Car bomb killed several people in heavily defended area of Damascus.
Strained resources A Syrian couple left the Moroccan military hospital on Monday with their baby at the Zaatari refugee camp in Mafraq, Jordan, near the Syrian border. Jordan’s economy is ailing and some lawmakers have expressed concerns over the rising numbers of Syrian refugees in the resource-poor kingdom.
DAMASCUS, Syria – Syria’s prime minister narrowly escaped an assassination attempt in the heart of the heavily defended capital Monday, state media said, laying bare the vulnerability of President Bashar Assad’s regime.
The bombing, which killed several other people, highlights an accelerating campaign targeting government officials, from midlevel civil servants to the highest echelons of the Syrian regime.
State television said Prime Minister Wael al-Halqi was not hurt in the bombing, which struck his convoy as it drove through the posh Mazzeh neighborhood — home to embassies, government officials and business elites with close ties to the regime. Footage of the scene broadcast on state TV showed the charred hulks of cars and the burnt-out shell of a bus in a street littered with rubble. Eager to assure the public that Al-Halqi survived Monday’s attack, the state-run Al-Ikhbariya station said the prime minister attended a regular weekly meeting with an economic committee immediately after the bombing. The station broadcast video of Al-Halqi sitting at a table with several other officials.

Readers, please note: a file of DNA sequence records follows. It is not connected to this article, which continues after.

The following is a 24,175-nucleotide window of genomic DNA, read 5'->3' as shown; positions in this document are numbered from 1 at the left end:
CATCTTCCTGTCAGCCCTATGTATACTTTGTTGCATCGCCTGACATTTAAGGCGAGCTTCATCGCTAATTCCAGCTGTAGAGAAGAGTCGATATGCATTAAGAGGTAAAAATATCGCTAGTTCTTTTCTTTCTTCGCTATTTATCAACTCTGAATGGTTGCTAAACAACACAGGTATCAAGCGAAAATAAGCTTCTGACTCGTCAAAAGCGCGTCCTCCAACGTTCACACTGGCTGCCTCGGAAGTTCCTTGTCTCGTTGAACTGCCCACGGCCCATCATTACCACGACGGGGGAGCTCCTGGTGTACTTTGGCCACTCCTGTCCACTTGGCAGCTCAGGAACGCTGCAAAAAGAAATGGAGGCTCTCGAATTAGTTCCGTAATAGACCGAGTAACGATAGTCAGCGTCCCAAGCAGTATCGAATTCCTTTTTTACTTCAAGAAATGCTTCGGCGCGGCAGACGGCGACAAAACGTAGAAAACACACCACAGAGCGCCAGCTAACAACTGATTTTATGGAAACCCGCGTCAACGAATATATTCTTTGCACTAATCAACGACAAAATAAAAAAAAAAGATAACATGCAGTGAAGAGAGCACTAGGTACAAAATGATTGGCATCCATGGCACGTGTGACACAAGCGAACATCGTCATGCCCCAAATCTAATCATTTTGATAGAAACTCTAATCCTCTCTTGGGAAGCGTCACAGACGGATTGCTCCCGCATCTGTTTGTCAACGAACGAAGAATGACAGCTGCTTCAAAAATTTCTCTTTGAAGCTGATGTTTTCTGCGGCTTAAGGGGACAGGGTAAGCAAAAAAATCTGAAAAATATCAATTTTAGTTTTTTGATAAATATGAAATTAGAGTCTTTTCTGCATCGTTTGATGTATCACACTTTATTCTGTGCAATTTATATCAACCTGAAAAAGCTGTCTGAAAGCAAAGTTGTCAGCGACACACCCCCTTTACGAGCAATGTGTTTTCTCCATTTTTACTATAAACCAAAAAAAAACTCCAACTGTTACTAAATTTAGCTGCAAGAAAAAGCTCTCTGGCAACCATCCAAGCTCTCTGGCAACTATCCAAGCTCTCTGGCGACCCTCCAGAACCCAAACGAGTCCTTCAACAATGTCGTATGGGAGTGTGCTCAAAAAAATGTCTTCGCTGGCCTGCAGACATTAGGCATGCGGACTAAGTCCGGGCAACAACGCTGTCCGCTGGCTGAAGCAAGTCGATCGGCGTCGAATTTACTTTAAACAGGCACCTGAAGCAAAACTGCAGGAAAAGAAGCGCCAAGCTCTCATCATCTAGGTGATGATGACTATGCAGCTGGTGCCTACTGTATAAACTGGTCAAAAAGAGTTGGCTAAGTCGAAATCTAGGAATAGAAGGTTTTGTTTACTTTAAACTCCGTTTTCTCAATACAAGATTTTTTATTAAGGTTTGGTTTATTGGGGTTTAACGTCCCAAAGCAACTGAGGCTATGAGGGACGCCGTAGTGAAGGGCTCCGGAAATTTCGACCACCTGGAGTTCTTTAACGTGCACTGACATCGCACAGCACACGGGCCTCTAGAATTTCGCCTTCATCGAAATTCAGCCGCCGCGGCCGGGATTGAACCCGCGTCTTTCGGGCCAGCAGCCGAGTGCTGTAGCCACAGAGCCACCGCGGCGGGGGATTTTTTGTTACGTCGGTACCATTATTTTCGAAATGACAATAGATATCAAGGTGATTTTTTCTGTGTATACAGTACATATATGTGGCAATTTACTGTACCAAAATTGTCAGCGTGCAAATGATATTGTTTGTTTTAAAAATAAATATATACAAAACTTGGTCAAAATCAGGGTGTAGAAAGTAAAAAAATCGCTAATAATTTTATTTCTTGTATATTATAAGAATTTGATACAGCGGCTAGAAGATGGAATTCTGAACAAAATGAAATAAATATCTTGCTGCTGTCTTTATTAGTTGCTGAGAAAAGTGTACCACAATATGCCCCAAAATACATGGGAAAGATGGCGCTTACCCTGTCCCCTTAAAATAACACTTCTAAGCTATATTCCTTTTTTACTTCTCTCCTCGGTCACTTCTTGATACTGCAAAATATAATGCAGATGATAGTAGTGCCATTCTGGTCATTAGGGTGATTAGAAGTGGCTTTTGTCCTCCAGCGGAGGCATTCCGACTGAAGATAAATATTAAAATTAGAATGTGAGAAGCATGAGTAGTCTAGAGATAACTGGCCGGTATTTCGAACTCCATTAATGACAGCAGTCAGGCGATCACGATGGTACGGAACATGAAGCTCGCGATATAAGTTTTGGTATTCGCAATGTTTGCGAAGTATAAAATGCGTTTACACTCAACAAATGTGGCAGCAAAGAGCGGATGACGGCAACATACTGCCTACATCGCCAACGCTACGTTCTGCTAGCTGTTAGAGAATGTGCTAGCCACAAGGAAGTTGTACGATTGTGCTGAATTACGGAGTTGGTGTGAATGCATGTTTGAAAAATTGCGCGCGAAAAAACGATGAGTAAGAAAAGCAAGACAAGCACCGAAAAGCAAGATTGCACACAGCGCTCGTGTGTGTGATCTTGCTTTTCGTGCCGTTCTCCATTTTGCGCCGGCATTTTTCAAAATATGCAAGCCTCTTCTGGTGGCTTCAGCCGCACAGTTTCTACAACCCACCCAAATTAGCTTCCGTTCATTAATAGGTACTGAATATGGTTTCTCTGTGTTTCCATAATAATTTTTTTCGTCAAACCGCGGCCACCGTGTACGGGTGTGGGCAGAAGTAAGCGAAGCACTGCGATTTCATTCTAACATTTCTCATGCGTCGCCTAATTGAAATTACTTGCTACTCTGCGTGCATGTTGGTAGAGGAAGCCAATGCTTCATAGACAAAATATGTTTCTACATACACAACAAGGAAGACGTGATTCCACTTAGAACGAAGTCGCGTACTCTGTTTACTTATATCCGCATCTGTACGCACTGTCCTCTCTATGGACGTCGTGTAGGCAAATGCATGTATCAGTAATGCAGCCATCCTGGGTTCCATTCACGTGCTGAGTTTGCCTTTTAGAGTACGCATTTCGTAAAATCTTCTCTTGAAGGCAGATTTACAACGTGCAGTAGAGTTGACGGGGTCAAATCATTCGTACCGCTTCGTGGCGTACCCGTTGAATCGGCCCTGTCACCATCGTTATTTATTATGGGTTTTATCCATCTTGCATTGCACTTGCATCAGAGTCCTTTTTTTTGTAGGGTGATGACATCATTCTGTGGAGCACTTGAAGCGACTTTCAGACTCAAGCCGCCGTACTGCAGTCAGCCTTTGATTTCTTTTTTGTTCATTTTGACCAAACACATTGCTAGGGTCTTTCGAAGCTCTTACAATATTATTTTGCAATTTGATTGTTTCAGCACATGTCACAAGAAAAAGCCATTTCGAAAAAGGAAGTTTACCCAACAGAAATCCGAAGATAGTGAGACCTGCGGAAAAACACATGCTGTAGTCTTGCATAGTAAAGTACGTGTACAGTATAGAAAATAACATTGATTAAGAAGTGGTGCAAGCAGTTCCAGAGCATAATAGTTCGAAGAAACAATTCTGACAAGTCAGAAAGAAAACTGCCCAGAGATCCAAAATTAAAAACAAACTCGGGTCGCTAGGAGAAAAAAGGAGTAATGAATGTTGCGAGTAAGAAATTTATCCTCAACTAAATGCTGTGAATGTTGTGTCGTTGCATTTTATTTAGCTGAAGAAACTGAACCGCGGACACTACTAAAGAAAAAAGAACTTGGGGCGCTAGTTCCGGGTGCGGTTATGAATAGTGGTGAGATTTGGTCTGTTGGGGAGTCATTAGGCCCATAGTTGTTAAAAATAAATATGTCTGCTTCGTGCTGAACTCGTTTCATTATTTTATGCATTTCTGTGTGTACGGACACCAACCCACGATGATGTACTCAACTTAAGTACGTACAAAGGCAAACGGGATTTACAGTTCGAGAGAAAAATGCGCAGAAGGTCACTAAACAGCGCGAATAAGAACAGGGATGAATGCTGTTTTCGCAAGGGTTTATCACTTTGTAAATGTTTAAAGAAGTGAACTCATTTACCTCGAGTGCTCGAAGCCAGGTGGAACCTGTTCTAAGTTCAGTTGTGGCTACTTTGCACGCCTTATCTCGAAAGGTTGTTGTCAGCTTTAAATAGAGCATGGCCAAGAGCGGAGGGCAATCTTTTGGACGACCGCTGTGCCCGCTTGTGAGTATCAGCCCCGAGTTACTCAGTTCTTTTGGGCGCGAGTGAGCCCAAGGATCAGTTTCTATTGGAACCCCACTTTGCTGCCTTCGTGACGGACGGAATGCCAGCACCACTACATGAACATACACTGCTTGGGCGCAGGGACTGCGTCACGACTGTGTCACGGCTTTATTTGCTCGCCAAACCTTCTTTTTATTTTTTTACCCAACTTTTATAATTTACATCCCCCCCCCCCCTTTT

Later, in its evening news program, state TV showed video of Al-Halqi denouncing the attack, calling it a “terrorist and criminal act” and wishing the wounded a speedy recovery.
A government official said two people were killed and 11 wounded in the blast, while the Britain-based Syrian Observatory for Human Rights activist group put the death toll at five, including two of Al-Halqi’s bodyguards and one of the drivers in his convoy.
There was no immediate claim of responsibility for Monday’s attack, but bombings like the one that struck the prime minister’s convoy have been a trademark of Islamic radicals fighting in the rebel ranks, such as the Al-Qaida-linked Jabhat al-Nusra.
U.N. appeals for access
At the United Nations, Secretary-General Ban Ki-moon reiterated his appeal to Syria to allow a team of experts into the country “without delay and without any conditions” to investigate allegations of chemical weapons use. He added that he takes seriously a recent U.S. intelligence report that indicates Syria has twice used chemical weapons.
The Assad government has asked for a U.N. investigation, but wants it to be limited to an incident near Aleppo in March. Ban has pushed for a broader investigation, including a December incident in the central city of Homs.
A U.N. team of experts has already begun gathering and analyzing available evidence, but Ban said onsite activities are essential.
Meanwhile, a new jihadi group calling itself the Ahrar al-Bekaa Brigades announced its formation and warned the pro-Syrian Lebanese militant Hezbollah group to stop intervening in the Syrian civil war or face attacks in Lebanon.